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Vaught’s note: Media personality Ryan Lemond has a unique perspective on recent UK football commit Landon Young. Enjoy Lemond’s memories and emotional story that offer insights into Young that no one else in the media can match. It’s a heart-warming story about Young, and also shows why Lemond is so good at his job because he understands what really matters in sports, too.
By RYAN LEMOND
One of the greatest thrills I’ve ever had as a dad is coaching my son’s baseball teams. It’s just been a special time for my boys and me — away from the house, away from mom, just some special “father/son time”.
One of my favorite teams was when my oldest son, Gavin, was 8. I got to coach his all-star team that summer, the South Lexington Legends. South Lexington had three all-star teams, and we were the ”third level” team. We knew we weren’t going to win any tournaments. We knew we weren’t going to even win many games. We knew we were primarily playing for the ”fun of the game”.
We had a great group of kids, and we had a great group of parents. It was a special summer, and after a summer of spending every single weekend at the ballpark, I was sad to see that season come to an end.
My first baseman on that team was a tall, lanky kid by the name of Landon Young. He was taller than all the other kids, and he was as tall as me as an 8 year old (which reallly isn’t saying much, I guess). Landon was a little awkward at times. He was a little slow, but he could sure hit, and he could catch, so that’s when I made the incredibly intelligent decision to bat him clean up and play first base (a genius move that even the non-baseball parent knew was a good decision)
But there was obviously more to Landon than just being the biggest kid on the team. There was also more to Landon than just his baseball talent of being a good hitter at that age, and being able to play first base. There was a LOT more to him as a person.
Even at age 8, Landon was always saying, “yes sir” and “no sir.” He was always incredibly respectful and very mature for his age. A lot of this can obviously be credited to his parents, who are some of the finest people I’ve ever had the pleasure of knowing.
He also listened, and let us coach him. He wanted to get better. He was unbelieveably coachable. You knew when you were talking to him that he was listening, and that he was going to work harder and get better after understanding what you were coaching him to do.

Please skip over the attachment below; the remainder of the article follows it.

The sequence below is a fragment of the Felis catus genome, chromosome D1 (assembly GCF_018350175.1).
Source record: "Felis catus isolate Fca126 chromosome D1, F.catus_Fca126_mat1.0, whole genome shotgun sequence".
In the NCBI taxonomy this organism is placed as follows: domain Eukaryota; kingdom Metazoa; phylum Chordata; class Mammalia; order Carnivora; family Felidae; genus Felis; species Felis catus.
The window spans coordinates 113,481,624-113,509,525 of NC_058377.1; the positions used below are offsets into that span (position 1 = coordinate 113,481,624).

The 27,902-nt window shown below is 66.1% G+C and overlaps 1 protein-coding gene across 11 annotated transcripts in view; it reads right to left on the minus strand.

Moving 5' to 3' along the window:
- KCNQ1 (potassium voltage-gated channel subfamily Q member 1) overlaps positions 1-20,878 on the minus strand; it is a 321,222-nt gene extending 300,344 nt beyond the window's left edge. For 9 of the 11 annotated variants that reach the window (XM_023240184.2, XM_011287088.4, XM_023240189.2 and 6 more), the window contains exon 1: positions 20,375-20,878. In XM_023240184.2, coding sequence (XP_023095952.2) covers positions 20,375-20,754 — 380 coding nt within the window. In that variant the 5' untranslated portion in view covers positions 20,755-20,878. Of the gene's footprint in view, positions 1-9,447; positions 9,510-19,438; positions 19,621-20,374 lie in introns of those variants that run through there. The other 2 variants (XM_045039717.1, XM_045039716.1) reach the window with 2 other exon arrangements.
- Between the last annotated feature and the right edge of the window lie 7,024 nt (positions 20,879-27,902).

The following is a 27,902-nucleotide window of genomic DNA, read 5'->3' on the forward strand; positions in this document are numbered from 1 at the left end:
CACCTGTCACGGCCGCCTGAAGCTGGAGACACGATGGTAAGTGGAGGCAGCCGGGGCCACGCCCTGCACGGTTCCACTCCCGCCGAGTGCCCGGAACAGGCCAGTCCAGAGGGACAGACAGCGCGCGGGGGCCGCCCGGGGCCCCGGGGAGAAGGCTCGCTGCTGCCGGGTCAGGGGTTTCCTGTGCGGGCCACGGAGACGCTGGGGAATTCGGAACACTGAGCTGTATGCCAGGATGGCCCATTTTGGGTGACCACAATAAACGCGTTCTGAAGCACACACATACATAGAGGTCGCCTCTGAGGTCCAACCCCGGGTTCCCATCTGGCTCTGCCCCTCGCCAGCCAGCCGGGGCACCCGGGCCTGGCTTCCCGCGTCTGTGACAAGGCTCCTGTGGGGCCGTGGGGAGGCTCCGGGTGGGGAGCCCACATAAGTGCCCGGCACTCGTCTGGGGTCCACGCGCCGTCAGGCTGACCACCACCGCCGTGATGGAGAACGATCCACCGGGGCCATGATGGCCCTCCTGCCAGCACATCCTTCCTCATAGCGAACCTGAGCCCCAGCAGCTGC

He worked extremely hard. Anyone who knows what it’s like to play baseball in June and July knows it gets very hot, and can sometimes not be very fun. Not once do I ever remember him complaining. Not once did I ever hear him say he “didn’t” want to do something. As a matter of fact, he was “always” ready to play.
Work ethic, pride, being respectful, being a good teammate, being a good friend — that is what I remember most about my time with Landon Young on the baseball team that summer. It really had nothing to do with baseball at all. It had to do with being one of the most respectful and hard working young men I’ve ever been around. Even today, some 7 years later, when he sees me and talks to me, it’s as if I’m still his coach. He still listens to what I am saying, and says, “yes sir” and “no sir’, and even still calls me “coach Ryan”.
I’m not surprised at all that Landon was offered a football scholarship to UK as a sophomore-to-be. Those who know his work ethic and his heart are not surprised at all. I’m not surprised in the least that he is nationally ranked in the discus and shot put for his age, and I was also not surprised when his dad called me and said, “Landon just finished runner-up in the state in wrestling in the heavyweight as a freshman.”
Good things happen to good people! Good things happen to those people who work hard! That’s why good things are happening to Landon Young.
All I ask is just please don’t forget all us little people, like the South Lexington Legends, that can’t wait to go along on this ride with you.
Thanks big fella. I’m proud of you. We’re all proud of you!